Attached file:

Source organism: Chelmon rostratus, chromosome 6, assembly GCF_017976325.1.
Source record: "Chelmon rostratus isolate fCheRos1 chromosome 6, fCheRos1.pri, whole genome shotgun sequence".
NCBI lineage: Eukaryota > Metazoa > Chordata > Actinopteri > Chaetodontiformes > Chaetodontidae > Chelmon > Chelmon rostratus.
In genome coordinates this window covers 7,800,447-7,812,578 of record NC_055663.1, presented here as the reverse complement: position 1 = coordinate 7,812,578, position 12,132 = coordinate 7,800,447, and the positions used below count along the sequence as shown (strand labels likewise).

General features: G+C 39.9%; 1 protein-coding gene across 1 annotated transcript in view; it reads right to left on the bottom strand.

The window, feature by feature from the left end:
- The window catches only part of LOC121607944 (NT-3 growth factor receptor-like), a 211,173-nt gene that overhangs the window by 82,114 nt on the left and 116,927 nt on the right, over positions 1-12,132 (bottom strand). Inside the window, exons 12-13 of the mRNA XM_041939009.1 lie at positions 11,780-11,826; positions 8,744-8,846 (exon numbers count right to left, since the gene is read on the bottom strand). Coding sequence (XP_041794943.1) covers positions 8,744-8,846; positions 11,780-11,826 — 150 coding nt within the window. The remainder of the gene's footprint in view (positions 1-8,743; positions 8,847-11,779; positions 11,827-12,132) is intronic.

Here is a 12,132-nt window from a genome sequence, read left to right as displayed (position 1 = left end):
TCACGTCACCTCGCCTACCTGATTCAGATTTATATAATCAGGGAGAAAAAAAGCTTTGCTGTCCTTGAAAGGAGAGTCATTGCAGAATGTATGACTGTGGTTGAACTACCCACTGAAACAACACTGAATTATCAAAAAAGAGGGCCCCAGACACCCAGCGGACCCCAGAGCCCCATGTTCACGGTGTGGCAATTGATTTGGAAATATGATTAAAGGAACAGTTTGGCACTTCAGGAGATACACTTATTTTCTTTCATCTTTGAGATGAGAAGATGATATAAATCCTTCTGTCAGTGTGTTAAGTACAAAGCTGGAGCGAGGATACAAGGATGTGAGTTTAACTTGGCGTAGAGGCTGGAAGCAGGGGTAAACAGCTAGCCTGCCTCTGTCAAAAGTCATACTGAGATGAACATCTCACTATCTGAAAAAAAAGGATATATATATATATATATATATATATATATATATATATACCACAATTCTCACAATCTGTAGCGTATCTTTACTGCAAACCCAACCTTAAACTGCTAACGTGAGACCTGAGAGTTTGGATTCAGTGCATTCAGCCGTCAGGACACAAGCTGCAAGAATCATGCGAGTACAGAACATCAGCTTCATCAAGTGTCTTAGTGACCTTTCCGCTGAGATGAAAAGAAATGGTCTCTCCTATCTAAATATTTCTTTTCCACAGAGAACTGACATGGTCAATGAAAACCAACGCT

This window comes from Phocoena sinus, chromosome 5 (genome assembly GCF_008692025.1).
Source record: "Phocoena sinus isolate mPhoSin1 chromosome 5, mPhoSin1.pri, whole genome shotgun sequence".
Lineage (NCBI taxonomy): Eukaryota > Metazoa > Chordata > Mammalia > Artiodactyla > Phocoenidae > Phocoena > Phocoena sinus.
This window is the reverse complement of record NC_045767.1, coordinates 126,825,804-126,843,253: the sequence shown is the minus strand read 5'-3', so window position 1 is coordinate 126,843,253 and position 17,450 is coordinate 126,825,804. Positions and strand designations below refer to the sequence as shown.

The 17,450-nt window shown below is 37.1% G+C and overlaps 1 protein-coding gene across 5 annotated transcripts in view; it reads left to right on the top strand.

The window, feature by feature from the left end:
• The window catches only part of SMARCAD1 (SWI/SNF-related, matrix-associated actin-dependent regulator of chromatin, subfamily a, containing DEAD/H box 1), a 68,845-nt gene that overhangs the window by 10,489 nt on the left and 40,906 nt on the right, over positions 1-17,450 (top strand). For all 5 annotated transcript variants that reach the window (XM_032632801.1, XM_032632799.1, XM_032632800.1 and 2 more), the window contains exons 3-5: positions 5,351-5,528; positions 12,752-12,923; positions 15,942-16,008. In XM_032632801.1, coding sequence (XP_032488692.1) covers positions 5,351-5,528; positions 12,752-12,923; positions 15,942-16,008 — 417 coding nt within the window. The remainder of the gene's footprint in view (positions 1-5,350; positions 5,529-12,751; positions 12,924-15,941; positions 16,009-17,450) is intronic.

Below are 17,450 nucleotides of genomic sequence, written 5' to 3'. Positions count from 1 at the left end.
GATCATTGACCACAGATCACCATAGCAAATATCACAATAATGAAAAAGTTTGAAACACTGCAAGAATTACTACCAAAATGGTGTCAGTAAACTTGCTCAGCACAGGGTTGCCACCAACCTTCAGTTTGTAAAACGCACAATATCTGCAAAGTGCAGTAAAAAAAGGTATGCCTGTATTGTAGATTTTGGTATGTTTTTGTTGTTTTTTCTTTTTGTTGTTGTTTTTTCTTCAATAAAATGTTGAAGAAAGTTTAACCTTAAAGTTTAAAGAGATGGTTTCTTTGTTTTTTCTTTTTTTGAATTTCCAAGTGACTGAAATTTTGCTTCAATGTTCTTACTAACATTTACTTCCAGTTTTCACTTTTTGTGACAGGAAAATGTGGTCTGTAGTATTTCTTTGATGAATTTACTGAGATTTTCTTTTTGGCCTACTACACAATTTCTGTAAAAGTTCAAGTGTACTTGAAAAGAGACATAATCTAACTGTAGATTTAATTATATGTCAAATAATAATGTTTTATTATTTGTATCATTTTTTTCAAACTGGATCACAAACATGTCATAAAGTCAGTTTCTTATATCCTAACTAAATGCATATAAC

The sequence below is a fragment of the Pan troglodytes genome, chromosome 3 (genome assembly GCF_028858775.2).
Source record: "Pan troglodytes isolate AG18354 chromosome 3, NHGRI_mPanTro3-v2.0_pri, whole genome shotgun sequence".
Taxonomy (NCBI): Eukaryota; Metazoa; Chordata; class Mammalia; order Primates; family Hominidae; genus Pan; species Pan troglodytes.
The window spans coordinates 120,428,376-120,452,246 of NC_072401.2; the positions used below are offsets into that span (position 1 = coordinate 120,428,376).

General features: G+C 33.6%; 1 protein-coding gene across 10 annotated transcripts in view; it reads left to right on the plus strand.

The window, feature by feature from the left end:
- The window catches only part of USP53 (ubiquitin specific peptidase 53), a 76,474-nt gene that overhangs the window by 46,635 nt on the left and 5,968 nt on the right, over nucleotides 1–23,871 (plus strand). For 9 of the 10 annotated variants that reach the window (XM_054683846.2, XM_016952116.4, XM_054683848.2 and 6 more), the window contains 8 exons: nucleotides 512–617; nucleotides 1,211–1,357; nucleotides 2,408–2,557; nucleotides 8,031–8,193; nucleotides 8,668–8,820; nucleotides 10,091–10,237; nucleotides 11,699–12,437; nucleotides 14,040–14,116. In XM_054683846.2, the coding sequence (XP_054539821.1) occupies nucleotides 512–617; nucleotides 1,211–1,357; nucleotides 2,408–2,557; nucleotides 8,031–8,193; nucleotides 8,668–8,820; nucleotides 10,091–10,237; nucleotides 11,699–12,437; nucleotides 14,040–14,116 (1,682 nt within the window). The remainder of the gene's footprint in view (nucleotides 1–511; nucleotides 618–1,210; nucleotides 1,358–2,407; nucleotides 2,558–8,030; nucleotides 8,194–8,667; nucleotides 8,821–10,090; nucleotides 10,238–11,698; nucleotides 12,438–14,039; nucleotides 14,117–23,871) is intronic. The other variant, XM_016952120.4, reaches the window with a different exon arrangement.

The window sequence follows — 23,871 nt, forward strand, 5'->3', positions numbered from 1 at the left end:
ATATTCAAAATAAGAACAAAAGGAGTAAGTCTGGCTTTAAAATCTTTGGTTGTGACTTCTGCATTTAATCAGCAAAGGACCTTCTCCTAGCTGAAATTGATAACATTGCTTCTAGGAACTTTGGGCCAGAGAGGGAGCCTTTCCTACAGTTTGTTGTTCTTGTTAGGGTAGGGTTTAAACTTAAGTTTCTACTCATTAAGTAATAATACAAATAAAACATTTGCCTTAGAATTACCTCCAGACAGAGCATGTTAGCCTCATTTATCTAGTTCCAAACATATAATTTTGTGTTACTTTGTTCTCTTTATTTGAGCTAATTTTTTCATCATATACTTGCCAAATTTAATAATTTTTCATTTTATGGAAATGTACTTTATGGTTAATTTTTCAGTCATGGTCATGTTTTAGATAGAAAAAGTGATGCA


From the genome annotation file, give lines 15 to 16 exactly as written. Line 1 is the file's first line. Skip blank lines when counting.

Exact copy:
The window, feature by feature from the left end:
• The window catches only part of SMARCAD1 (SWI/SNF-related, matrix-associated actin-dependent regulator of chromatin, subfamily a, containing DEAD/H box 1), a 68,845-nt gene that overhangs the window by 10,489 nt on the left and 40,906 nt on the right, over positions 1-17,450 (top strand). For all 5 annotated transcript variants that reach the window (XM_032632801.1, XM_032632799.1, XM_032632800.1 and 2 more), the window contains exons 3-5: positions 5,351-5,528; positions 12,752-12,923; positions 15,942-16,008. In XM_032632801.1, coding sequence (XP_032488692.1) covers positions 5,351-5,528; positions 12,752-12,923; positions 15,942-16,008 — 417 coding nt within the window. The remainder of the gene's footprint in view (positions 1-5,350; positions 5,529-12,751; positions 12,924-15,941; positions 16,009-17,450) is intronic.